How It All Began

“As well as a flourishing library, the school by 1909 had a wood collection containing specimens of nearly all of Pennsylvania’s native trees and large shrubs. For each species, cross sections and radial and tangential sections had been prepared to show the gross appearance of the wood. The next step was the preservation of samples in alcohol and glycerin so that sections suitable for microscopic examination could be cut. These latter sections were to be especially useful in the study of timber physics (wood technology)." E.H. Thomas, “A History of the Pennsylvania State Forestry School, 1903 – 1929.” p. 67

Monday, February 20, 2017

Observations on Updating Scientific Names of Older Specimens

Much of the Penn State Xylarium collection is comprised of very old specimens, those collected in the first half of the twentieth century. I am finding, as I go back and confirm the scientific names of the specimens that a surprisingly high percentage of them are not properly identified with current accepted names.

As I correct these names, I get the sense that somewhere between thirty and forty percent of the specimens are mislabeled. The obvious implication of this is that further collection efforts will be mistargeted unless these names are properly corrected to the modern name. It also means that unless the trading partner, or collection from which I make further acquisitions has been similarly updated, then I must be careful to confirm the specimen name prior to acquisition.

I don't think I have a way to quickly tabulate the numbers on the whole collection, but here are a couple examples of how many species names are different than their original designation in the Penn State collection.

Quercus matches my original expectations. Only four of forty-two species, about 10%, in the collection had their names altered in the confirmation process (very slight spelling variations are not included). Those were:

  • Quercus breviloba, confirmed as Quercus sinuate var. breviloba
  • Quercus prinus, confirmed as Quercus michauxii
  • Quercus stellata var. margaretta, confirmed as Quercus margarettae
  • Quercus virginiana var. maritima, confirmed as Quercus hemisphaerica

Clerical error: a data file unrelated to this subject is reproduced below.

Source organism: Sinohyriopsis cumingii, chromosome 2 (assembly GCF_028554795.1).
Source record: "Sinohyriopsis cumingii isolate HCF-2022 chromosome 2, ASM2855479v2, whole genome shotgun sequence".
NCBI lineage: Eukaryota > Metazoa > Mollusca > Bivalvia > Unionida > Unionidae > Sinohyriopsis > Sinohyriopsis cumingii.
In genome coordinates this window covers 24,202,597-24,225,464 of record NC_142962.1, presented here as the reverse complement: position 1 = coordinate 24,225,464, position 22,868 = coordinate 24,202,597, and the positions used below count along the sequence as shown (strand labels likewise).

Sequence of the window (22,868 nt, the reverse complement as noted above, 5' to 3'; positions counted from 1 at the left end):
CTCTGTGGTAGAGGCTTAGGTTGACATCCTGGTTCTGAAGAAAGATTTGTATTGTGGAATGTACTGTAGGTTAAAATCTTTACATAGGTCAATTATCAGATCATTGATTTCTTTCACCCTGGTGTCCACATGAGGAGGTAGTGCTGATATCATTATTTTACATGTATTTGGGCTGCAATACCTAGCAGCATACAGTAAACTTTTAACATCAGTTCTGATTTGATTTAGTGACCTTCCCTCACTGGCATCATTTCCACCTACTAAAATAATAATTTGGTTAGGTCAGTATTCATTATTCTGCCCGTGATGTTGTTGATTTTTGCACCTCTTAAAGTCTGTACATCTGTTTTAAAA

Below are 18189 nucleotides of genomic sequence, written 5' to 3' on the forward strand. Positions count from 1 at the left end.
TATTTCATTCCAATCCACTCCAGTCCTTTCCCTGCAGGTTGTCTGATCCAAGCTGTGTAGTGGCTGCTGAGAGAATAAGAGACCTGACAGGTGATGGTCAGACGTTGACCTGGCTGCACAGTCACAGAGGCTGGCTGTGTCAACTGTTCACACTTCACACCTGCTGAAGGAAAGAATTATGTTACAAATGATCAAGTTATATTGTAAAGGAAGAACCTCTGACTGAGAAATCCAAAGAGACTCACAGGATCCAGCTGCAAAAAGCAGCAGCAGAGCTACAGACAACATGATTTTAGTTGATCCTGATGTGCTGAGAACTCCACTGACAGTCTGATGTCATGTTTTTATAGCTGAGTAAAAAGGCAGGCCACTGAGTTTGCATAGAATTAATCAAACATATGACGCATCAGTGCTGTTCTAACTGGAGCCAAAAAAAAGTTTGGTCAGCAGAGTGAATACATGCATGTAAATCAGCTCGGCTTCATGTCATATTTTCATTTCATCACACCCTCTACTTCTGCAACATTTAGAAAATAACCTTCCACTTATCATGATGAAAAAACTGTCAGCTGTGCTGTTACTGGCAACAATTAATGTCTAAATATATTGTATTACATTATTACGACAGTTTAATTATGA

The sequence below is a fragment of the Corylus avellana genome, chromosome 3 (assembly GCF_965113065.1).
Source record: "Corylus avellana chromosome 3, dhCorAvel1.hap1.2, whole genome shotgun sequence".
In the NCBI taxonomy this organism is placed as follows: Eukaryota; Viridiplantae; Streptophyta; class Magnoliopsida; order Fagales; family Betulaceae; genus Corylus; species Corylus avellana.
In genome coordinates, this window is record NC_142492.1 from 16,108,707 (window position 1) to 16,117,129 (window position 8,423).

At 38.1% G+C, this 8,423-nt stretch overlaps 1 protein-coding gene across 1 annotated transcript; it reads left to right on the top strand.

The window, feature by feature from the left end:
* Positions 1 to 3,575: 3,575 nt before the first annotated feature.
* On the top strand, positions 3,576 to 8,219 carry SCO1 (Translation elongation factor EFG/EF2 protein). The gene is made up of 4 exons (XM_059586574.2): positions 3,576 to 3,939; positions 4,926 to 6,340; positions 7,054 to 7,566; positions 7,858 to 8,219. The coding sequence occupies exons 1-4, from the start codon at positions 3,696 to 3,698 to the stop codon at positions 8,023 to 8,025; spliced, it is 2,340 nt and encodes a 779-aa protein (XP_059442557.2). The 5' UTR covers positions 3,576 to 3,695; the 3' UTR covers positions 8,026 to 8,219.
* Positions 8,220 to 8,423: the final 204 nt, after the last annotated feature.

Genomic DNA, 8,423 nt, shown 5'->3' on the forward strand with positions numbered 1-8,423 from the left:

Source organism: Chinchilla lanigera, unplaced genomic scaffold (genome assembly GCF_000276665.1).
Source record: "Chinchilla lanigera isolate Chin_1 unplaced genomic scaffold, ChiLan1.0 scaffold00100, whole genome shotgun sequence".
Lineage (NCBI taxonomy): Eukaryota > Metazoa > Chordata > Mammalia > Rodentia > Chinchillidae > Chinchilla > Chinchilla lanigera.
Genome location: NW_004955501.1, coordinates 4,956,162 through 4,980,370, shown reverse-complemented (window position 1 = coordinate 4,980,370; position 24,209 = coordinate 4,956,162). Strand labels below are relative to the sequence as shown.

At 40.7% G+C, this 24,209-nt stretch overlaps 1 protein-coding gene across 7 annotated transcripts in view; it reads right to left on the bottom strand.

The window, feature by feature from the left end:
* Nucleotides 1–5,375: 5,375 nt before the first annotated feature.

Similarly, Eucalyptus has about a 10% correction rate; six of the 56 species in the collection had to have their name updated. Four of those were the result of the reclassification of several of the Eucalypts to Corymbia.

However, eight of the fourteen Eugenia in the collection had to be corrected to modern names, and most of those had completely different genus names.

Syzygium cumini (L.) Skeels, one of two specimens in the collection originally labeled as Eugenia jambolana.
I also find that if a specimen is a one-only, that is, the only specimen of a species in the collection, there is about a 50-50 chance that the correct modern name is something different, and most likely a different genus.

Overall, I sense that somewhere between thirty and forty percent of the collection is being renamed as I go through the name verification process. Most of those renames are not to other species in the collection, so the overall number of species in the collection is not shrinking by that much...they are mostly being named to other species that are unique to the collection.

At this point, I've confirmed about 2000 of the 3400 names I've entered into the database.
Another week or so, and then I'll be back to data entry of the identified specimens. This time, I'll verify the names as I enter them into the database. It'll go a little slower, but at least I'll have a running tally of the number of unique species in the collection.

I encourage collection curators to perform the same process on their collections, now that the internet makes it so easy. I wonder if this has been done to the really big collections in the Netherlands, Germany, Britain, and Wisconsin?

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